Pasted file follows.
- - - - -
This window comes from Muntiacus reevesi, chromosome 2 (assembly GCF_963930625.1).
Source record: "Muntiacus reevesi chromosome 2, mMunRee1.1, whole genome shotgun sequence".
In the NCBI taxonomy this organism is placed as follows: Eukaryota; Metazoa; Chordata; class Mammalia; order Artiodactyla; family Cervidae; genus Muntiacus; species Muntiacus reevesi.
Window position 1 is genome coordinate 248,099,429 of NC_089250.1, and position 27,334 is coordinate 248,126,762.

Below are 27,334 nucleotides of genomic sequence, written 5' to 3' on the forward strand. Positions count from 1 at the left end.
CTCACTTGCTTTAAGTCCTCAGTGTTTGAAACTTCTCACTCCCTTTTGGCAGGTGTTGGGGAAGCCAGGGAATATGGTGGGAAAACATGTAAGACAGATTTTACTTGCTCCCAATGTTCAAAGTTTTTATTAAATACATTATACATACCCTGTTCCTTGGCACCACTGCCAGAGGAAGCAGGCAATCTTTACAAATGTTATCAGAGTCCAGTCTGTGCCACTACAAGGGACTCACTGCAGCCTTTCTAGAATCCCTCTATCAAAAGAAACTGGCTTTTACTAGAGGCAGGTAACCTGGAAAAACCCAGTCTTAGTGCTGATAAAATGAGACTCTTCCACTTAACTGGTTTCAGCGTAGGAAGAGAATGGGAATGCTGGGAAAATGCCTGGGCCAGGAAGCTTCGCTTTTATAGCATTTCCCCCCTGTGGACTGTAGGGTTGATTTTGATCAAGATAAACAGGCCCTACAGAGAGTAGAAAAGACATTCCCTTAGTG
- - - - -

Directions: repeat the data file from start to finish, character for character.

This window comes from Muntiacus reevesi, chromosome 2 (assembly GCF_963930625.1).
Source record: "Muntiacus reevesi chromosome 2, mMunRee1.1, whole genome shotgun sequence".
In the NCBI taxonomy this organism is placed as follows: Eukaryota; Metazoa; Chordata; class Mammalia; order Artiodactyla; family Cervidae; genus Muntiacus; species Muntiacus reevesi.
Window position 1 is genome coordinate 248,099,429 of NC_089250.1, and position 27,334 is coordinate 248,126,762.

Below are 27,334 nucleotides of genomic sequence, written 5' to 3' on the forward strand. Positions count from 1 at the left end.
CTCACTTGCTTTAAGTCCTCAGTGTTTGAAACTTCTCACTCCCTTTTGGCAGGTGTTGGGGAAGCCAGGGAATATGGTGGGAAAACATGTAAGACAGATTTTACTTGCTCCCAATGTTCAAAGTTTTTATTAAATACATTATACATACCCTGTTCCTTGGCACCACTGCCAGAGGAAGCAGGCAATCTTTACAAATGTTATCAGAGTCCAGTCTGTGCCACTACAAGGGACTCACTGCAGCCTTTCTAGAATCCCTCTATCAAAAGAAACTGGCTTTTACTAGAGGCAGGTAACCTGGAAAAACCCAGTCTTAGTGCTGATAAAATGAGACTCTTCCACTTAACTGGTTTCAGCGTAGGAAGAGAATGGGAATGCTGGGAAAATGCCTGGGCCAGGAAGCTTCGCTTTTATAGCATTTCCCCCCTGTGGACTGTAGGGTTGATTTTGATCAAGATAAACAGGCCCTACAGAGAGTAGAAAAGACATTCCCTTAGTG